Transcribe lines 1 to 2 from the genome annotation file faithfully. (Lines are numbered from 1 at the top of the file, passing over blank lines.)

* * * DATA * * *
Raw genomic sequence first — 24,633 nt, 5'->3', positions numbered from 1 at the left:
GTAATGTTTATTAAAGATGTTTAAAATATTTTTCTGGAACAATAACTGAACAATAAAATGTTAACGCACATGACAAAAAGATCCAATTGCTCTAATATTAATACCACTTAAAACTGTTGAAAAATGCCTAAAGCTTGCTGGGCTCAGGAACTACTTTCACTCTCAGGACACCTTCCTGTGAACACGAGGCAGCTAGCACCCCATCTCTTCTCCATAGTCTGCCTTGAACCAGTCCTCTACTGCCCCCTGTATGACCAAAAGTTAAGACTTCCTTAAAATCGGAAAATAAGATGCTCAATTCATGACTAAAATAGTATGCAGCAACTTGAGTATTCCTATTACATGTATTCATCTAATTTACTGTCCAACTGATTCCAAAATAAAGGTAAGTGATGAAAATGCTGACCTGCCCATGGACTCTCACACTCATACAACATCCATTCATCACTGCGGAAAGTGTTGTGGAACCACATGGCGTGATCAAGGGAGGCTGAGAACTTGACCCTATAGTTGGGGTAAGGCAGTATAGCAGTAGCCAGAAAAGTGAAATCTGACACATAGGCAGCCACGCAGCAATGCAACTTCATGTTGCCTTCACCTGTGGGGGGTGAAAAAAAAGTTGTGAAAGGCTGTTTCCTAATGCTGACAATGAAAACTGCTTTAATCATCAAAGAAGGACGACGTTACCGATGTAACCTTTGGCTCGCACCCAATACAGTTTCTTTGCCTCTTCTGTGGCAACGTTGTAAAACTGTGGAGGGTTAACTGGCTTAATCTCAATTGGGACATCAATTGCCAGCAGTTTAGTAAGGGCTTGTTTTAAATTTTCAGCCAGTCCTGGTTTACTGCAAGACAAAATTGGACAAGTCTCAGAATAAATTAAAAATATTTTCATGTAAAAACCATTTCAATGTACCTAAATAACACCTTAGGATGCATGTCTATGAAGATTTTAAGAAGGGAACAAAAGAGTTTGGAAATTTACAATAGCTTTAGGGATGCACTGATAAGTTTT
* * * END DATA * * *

Raw genomic sequence first — 24,633 nt, 5'->3', positions numbered from 1 at the left:
GTAATGTTTATTAAAGATGTTTAAAATATTTTTCTGGAACAATAACTGAACAATAAAATGTTAACGCACATGACAAAAAGATCCAATTGCTCTAATATTAATACCACTTAAAACTGTTGAAAAATGCCTAAAGCTTGCTGGGCTCAGGAACTACTTTCACTCTCAGGACACCTTCCTGTGAACACGAGGCAGCTAGCACCCCATCTCTTCTCCATAGTCTGCCTTGAACCAGTCCTCTACTGCCCCCTGTATGACCAAAAGTTAAGACTTCCTTAAAATCGGAAAATAAGATGCTCAATTCATGACTAAAATAGTATGCAGCAACTTGAGTATTCCTATTACATGTATTCATCTAATTTACTGTCCAACTGATTCCAAAATAAAGGTAAGTGATGAAAATGCTGACCTGCCCATGGACTCTCACACTCATACAACATCCATTCATCACTGCGGAAAGTGTTGTGGAACCACATGGCGTGATCAAGGGAGGCTGAGAACTTGACCCTATAGTTGGGGTAAGGCAGTATAGCAGTAGCCAGAAAAGTGAAATCTGACACATAGGCAGCCACGCAGCAATGCAACTTCATGTTGCCTTCACCTGTGGGGGGTGAAAAAAAAGTTGTGAAAGGCTGTTTCCTAATGCTGACAATGAAAACTGCTTTAATCATCAAAGAAGGACGACGTTACCGATGTAACCTTTGGCTCGCACCCAATACAGTTTCTTTGCCTCTTCTGTGGCAACGTTGTAAAACTGTGGAGGGTTAACTGGCTTAATCTCAATTGGGACATCAATTGCCAGCAGTTTAGTAAGGGCTTGTTTTAAATTTTCAGCCAGTCCTGGTTTACTGCAAGACAAAATTGGACAAGTCTCAGAATAAATTAAAAATATTTTCATGTAAAAACCATTTCAATGTACCTAAATAACACCTTAGGATGCATGTCTATGAAGATTTTAAGAAGGGAACAAAAGAGTTTGGAAATTTACAATAGCTTTAGGGATGCACTGATAAGTTTT